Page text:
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Tackling treatment uncertainties together

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How the James Lind Alliance Works

What the JLA does
The JLA facilitates Priority Setting Partnerships. These bring patients, carers and clinicians together to identify and prioritise for research the treatment uncertainties which they agree are the most important. The JLA believes that:

  • addressing uncertainties about the effects of treatments should become accepted as a much more routine part of clinical practice
  • patients, carers and clinicians should work together to agree which, among those uncertainties, matter most and thus deserve priority attention

See the latest James Lind Alliance information leaflet (pdf, 242.24KB)

To find out how to establish a Priority Setting Partnership, please visit the JLA’s Guidebook: click here.


Why patients’, carers’ and clinicians’ treatment uncertainties?
The JLA definition of a treatment uncertainty is that:

  • no up-to-date, reliable systematic reviews of research evidence addressing the uncertainty about the effects of treatment exist
  • up-to-date systematic reviews of research evidence show that uncertainty exists.

It can include other health care interventions, including prevention, testing and rehabilitation.

Research on the effects of treatments often overlooks the shared interests of patients and clinicians. As a result, questions they both consider important are not addressed.

The pharmaceutical and medical technology industries and academia play an essential role in developing new treatments. However, their priorities are not necessarily the same as those of patients and clinicians. For this reason many areas of potentially valuable research are neglected.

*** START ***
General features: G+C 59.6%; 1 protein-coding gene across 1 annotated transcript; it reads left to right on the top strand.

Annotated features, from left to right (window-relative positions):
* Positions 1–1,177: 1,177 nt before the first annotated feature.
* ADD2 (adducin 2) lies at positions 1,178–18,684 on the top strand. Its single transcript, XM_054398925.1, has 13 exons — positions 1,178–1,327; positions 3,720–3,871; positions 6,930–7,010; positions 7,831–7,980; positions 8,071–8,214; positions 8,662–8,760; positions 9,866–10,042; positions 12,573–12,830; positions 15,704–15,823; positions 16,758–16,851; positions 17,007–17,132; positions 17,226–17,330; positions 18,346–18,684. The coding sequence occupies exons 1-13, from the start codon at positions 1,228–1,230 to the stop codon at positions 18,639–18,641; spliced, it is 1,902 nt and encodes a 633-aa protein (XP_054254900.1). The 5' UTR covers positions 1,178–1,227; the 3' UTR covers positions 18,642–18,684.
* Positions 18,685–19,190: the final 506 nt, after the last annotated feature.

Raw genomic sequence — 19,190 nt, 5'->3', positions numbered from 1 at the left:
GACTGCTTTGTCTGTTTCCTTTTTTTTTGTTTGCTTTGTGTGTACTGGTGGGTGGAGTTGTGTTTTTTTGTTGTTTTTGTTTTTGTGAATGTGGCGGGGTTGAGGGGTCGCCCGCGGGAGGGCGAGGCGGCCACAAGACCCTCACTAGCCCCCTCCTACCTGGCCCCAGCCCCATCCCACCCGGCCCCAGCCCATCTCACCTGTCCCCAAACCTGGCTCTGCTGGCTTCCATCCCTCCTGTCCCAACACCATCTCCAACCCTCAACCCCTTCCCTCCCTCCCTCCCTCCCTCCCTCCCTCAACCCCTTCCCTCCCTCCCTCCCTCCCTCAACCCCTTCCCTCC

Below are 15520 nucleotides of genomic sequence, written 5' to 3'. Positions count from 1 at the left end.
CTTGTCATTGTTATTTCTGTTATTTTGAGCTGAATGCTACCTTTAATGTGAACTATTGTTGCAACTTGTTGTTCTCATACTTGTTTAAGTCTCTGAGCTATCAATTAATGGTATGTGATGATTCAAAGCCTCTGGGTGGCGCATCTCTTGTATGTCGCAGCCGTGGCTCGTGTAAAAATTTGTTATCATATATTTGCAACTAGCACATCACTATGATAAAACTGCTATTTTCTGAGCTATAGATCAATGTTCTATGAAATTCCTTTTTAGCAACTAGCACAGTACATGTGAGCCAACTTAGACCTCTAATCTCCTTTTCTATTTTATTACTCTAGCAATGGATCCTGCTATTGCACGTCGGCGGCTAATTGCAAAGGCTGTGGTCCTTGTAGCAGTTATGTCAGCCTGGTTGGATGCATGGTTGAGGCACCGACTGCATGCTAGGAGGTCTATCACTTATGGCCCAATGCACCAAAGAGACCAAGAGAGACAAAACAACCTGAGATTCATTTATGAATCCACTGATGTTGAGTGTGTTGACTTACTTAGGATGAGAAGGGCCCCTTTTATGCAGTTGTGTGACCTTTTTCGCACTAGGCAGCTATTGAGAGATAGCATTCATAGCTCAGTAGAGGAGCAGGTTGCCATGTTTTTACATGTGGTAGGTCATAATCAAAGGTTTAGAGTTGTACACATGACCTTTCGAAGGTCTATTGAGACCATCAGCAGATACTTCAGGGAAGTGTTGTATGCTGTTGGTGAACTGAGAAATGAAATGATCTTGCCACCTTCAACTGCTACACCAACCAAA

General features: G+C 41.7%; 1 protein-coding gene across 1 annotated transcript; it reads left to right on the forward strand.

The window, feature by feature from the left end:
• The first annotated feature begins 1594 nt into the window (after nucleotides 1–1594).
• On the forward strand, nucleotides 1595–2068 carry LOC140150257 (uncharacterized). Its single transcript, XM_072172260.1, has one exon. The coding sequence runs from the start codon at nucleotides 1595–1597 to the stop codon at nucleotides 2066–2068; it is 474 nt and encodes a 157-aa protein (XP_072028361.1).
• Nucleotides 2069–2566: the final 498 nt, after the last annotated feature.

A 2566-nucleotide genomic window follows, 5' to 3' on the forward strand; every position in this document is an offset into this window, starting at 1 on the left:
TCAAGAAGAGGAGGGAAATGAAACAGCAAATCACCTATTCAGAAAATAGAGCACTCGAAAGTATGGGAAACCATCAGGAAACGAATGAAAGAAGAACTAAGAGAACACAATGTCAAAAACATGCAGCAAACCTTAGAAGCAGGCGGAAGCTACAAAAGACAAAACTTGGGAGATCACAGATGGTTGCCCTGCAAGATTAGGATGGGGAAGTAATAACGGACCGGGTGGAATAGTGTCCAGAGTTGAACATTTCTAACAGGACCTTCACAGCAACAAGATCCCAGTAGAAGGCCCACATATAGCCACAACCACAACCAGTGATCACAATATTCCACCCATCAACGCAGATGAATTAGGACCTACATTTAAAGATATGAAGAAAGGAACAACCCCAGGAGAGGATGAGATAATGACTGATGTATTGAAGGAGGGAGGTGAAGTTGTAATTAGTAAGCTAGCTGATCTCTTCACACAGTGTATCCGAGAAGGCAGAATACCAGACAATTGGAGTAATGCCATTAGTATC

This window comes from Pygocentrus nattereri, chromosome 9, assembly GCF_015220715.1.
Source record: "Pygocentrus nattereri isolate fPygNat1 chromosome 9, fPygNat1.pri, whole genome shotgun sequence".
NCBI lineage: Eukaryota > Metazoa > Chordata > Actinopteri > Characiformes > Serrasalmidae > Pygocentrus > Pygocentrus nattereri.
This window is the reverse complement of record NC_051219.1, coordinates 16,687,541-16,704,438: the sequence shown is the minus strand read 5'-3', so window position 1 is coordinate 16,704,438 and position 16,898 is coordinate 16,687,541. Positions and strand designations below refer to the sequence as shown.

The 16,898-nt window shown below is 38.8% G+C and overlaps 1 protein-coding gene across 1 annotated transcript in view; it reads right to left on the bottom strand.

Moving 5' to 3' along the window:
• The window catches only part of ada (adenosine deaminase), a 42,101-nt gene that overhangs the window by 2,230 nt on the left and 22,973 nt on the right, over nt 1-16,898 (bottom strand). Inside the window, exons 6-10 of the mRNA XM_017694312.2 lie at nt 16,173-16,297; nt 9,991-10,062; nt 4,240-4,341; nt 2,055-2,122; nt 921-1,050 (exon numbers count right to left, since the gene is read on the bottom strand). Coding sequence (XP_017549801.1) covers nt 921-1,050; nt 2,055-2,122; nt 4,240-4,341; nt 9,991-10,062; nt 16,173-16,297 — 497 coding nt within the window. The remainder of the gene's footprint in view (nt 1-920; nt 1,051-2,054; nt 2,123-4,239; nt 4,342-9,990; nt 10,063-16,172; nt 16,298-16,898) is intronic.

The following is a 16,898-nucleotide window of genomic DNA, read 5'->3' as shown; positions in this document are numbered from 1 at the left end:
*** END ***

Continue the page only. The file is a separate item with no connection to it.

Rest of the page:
For example when patients, rheumatologists, physiotherapists and general practitioners were asked to identify their priorities for research on the management of osteoarthritis of the knee, there was little enthusiasm for the studies of drugs that the pharmaceutical industry typically supports. Instead, patients and clinicians wanted more rigorous evaluation of the effects of physiotherapy and surgery, and better assessment of the educational and coping strategies that might help patients to manage this chronic, disabling and often painful condition (Tallon et al. Lancet 2000;355:2037-40).


The UK Database of Uncertainties about the Effects of Treatments
As part of the process of identifying treatment uncertainties, the JLA works closely with an online resource called the UK Database of Uncertainties about the Effects of Treatments (UK DUETs).
UK DUETs has been established to publish uncertainties about the effects of treatment. This means these uncertainties cannot currently be resolved by referring to reliable up-to-date systematic reviews of existing research evidence.

The aim is to make uncertainties explicit and help those prioritising research in the UK to take account of the information needs of patients, carers and clinicians. UK DUETs is part of NHS Evidence, provided by the National Institute for Health and Clinical Excellence (NICE).

UK DUETs draws on three main sources to identify uncertainties about the effects of treatments:

  • patients', carers' and clinicians' questions about the effects of treatments
  • research recommendations in reports of systematic reviews and clinical guidelines
  • ongoing research, both systematic reviews in preparation and new original studies

To find out more, go to www.library.nhs.uk/duets.

Further reading

Fenton M, Timimi H, Chalmers I (2006). Development of the Database of Uncertainties about the Effects of Treatments (DUETs): a resource to help identify priorities for new research, September 2004 – January 2005

Developing a UK DUETs Module 2009

The Research Cycle - The James Lind Alliance, another way of thinking

Copyright 2015 James Lind Alliance